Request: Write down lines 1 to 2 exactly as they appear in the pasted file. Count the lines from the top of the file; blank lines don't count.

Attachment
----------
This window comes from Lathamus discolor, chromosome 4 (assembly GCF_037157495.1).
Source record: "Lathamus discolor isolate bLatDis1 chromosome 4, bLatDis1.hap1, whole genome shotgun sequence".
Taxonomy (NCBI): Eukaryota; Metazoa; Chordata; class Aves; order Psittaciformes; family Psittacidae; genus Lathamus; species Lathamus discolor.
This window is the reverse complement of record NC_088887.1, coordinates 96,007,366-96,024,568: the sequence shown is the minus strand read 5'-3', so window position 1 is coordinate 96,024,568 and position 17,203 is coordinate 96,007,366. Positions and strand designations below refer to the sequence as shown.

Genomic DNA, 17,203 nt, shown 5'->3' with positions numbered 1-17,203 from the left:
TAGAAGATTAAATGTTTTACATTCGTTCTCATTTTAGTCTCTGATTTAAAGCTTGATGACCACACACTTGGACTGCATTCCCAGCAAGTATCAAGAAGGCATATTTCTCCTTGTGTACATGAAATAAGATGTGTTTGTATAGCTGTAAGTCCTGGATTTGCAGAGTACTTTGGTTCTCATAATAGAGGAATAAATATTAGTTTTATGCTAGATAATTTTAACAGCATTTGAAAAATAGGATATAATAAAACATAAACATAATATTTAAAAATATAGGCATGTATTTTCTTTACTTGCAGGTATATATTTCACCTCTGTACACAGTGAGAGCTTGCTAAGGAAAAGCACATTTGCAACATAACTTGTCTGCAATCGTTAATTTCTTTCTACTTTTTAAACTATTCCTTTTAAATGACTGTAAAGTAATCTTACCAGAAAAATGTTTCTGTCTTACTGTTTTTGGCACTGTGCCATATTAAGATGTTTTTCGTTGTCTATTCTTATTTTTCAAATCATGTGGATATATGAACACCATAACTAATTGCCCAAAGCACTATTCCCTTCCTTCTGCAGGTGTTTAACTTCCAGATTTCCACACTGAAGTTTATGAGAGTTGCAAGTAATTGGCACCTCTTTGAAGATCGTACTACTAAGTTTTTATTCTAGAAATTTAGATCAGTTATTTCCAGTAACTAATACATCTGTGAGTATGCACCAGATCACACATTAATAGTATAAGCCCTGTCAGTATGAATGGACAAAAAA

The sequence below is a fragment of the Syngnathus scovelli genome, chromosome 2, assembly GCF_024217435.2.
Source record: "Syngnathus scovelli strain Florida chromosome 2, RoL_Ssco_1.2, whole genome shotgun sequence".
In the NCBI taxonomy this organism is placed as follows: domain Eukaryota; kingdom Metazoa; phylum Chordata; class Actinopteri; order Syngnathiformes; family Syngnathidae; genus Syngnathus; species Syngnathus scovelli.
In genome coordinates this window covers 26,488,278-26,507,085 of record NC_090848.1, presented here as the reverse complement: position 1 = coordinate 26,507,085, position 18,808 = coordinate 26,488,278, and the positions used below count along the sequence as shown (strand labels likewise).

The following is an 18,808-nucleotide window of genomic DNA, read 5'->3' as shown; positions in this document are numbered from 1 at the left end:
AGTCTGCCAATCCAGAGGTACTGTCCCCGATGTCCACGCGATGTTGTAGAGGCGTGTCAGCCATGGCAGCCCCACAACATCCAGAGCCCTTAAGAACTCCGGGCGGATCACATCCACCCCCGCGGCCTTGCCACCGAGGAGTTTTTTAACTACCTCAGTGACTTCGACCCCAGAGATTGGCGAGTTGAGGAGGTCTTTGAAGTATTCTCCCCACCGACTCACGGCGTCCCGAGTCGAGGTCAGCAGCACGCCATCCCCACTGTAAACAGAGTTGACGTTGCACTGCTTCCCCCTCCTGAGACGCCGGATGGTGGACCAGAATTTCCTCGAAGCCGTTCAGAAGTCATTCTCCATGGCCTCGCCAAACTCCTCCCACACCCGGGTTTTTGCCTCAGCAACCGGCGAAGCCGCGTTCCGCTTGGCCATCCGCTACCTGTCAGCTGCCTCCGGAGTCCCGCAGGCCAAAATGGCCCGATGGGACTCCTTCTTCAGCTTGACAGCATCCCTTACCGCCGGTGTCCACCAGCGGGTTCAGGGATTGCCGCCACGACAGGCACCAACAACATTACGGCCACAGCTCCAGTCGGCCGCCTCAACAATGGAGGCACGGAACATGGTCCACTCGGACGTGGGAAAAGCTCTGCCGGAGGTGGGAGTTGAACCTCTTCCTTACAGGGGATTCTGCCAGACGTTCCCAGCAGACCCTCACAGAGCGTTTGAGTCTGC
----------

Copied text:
This window comes from Lathamus discolor, chromosome 4 (assembly GCF_037157495.1).
Source record: "Lathamus discolor isolate bLatDis1 chromosome 4, bLatDis1.hap1, whole genome shotgun sequence".